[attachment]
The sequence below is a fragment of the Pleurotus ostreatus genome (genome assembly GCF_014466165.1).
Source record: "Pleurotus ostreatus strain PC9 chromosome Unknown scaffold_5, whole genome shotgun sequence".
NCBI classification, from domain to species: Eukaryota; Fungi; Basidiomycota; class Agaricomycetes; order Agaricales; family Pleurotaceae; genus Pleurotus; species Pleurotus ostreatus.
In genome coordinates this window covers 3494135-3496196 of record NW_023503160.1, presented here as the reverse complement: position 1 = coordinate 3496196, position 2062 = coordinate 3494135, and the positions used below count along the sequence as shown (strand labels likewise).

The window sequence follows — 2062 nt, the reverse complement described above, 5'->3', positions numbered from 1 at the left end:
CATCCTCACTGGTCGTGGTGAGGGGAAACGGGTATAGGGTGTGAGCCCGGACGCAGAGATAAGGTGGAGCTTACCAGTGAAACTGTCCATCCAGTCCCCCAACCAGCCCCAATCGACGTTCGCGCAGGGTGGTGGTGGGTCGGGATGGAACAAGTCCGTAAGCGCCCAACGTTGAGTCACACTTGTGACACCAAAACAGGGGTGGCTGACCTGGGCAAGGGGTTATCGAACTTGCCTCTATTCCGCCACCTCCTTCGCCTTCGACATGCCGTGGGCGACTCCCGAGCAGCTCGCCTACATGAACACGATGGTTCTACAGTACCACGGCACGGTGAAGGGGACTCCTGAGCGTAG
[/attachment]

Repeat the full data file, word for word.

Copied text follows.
The sequence below is a fragment of the Pleurotus ostreatus genome (genome assembly GCF_014466165.1).
Source record: "Pleurotus ostreatus strain PC9 chromosome Unknown scaffold_5, whole genome shotgun sequence".
NCBI classification, from domain to species: Eukaryota; Fungi; Basidiomycota; class Agaricomycetes; order Agaricales; family Pleurotaceae; genus Pleurotus; species Pleurotus ostreatus.
In genome coordinates this window covers 3494135-3496196 of record NW_023503160.1, presented here as the reverse complement: position 1 = coordinate 3496196, position 2062 = coordinate 3494135, and the positions used below count along the sequence as shown (strand labels likewise).

The window sequence follows — 2062 nt, the reverse complement described above, 5'->3', positions numbered from 1 at the left end:
CATCCTCACTGGTCGTGGTGAGGGGAAACGGGTATAGGGTGTGAGCCCGGACGCAGAGATAAGGTGGAGCTTACCAGTGAAACTGTCCATCCAGTCCCCCAACCAGCCCCAATCGACGTTCGCGCAGGGTGGTGGTGGGTCGGGATGGAACAAGTCCGTAAGCGCCCAACGTTGAGTCACACTTGTGACACCAAAACAGGGGTGGCTGACCTGGGCAAGGGGTTATCGAACTTGCCTCTATTCCGCCACCTCCTTCGCCTTCGACATGCCGTGGGCGACTCCCGAGCAGCTCGCCTACATGAACACGATGGTTCTACAGTACCACGGCACGGTGAAGGGGACTCCTGAGCGTAG